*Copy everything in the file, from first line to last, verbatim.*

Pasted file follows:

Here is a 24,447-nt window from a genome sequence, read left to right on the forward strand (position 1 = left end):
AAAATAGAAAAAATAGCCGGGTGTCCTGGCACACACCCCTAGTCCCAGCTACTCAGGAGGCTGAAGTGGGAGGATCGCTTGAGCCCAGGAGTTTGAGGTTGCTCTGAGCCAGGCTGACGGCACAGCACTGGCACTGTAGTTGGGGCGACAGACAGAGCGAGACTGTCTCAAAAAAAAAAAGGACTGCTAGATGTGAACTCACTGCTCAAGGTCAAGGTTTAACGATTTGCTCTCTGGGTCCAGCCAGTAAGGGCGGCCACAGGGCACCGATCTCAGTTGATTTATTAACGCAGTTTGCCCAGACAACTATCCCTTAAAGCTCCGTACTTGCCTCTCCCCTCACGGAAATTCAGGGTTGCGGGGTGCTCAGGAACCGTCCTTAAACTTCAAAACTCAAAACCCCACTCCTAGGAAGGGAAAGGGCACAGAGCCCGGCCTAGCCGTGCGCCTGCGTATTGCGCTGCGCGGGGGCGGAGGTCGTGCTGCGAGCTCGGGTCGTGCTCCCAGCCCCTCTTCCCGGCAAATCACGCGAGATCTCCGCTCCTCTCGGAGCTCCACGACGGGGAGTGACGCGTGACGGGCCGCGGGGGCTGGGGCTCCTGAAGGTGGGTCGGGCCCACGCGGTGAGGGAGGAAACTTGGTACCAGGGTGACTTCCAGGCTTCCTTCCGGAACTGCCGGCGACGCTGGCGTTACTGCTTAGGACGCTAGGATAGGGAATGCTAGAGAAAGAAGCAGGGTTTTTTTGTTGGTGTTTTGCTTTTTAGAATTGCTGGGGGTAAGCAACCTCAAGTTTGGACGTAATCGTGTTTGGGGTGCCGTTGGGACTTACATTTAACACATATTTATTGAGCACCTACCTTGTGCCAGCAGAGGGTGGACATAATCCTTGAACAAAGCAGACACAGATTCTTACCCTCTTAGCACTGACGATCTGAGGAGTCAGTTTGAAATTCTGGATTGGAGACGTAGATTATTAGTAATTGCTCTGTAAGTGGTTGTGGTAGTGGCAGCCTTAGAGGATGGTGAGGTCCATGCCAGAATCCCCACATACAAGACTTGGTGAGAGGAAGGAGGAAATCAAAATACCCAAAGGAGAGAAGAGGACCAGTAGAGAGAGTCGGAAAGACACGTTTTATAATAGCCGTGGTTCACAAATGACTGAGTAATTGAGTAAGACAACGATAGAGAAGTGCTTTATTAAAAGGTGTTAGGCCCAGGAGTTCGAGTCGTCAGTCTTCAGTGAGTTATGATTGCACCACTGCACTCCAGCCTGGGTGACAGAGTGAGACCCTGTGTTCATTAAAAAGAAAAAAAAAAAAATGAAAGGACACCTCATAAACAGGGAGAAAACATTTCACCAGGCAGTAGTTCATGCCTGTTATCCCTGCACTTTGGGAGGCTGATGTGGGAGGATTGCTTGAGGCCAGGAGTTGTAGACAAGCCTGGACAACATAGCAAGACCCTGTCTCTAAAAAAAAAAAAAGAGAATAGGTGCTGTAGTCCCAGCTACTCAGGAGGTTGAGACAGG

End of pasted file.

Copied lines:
Here is a 24,447-nt window from a genome sequence, read left to right on the forward strand (position 1 = left end):
AAAATAGAAAAAATAGCCGGGTGTCCTGGCACACACCCCTAGTCCCAGCTACTCAGGAGGCTGAAGTGGGAGGATCGCTTGAGCCCAGGAGTTTGAGGTTGCTCTGAGCCAGGCTGACGGCACAGCACTGGCACTGTAGTTGGGGCGACAGACAGAGCGAGACTGTCTCAAAAAAAAAAAGGACTGCTAGATGTGAACTCACTGCTCAAGGTCAAGGTTTAACGATTTGCTCTCTGGGTCCAGCCAGTAAGGGCGGCCACAGGGCACCGATCTCAGTTGATTTATTAACGCAGTTTGCCCAGACAACTATCCCTTAAAGCTCCGTACTTGCCTCTCCCCTCACGGAAATTCAGGGTTGCGGGGTGCTCAGGAACCGTCCTTAAACTTCAAAACTCAAAACCCCACTCCTAGGAAGGGAAAGGGCACAGAGCCCGGCCTAGCCGTGCGCCTGCGTATTGCGCTGCGCGGGGGCGGAGGTCGTGCTGCGAGCTCGGGTCGTGCTCCCAGCCCCTCTTCCCGGCAAATCACGCGAGATCTCCGCTCCTCTCGGAGCTCCACGACGGGGAGTGACGCGTGACGGGCCGCGGGGGCTGGGGCTCCTGAAGGTGGGTCGGGCCCACGCGGTGAGGGAGGAAACTTGGTACCAGGGTGACTTCCAGGCTTCCTTCCGGAACTGCCGGCGACGCTGGCGTTACTGCTTAGGACGCTAGGATAGGGAATGCTAGAGAAAGAAGCAGGGTTTTTTTGTTGGTGTTTTGCTTTTTAGAATTGCTGGGGGTAAGCAACCTCAAGTTTGGACGTAATCGTGTTTGGGGTGCCGTTGGGACTTACATTTAACACATATTTATTGAGCACCTACCTTGTGCCAGCAGAGGGTGGACATAATCCTTGAACAAAGCAGACACAGATTCTTACCCTCTTAGCACTGACGATCTGAGGAGTCAGTTTGAAATTCTGGATTGGAGACGTAGATTATTAGTAATTGCTCTGTAAGTGGTTGTGGTAGTGGCAGCCTTAGAGGATGGTGAGGTCCATGCCAGAATCCCCACATACAAGACTTGGTGAGAGGAAGGAGGAAATCAAAATACCCAAAGGAGAGAAGAGGACCAGTAGAGAGAGTCGGAAAGACACGTTTTATAATAGCCGTGGTTCACAAATGACTGAGTAATTGAGTAAGACAACGATAGAGAAGTGCTTTATTAAAAGGTGTTAGGCCCAGGAGTTCGAGTCGTCAGTCTTCAGTGAGTTATGATTGCACCACTGCACTCCAGCCTGGGTGACAGAGTGAGACCCTGTGTTCATTAAAAAGAAAAAAAAAAAAATGAAAGGACACCTCATAAACAGGGAGAAAACATTTCACCAGGCAGTAGTTCATGCCTGTTATCCCTGCACTTTGGGAGGCTGATGTGGGAGGATTGCTTGAGGCCAGGAGTTGTAGACAAGCCTGGACAACATAGCAAGACCCTGTCTCTAAAAAAAAAAAAAGAGAATAGGTGCTGTAGTCCCAGCTACTCAGGAGGTTGAGACAGG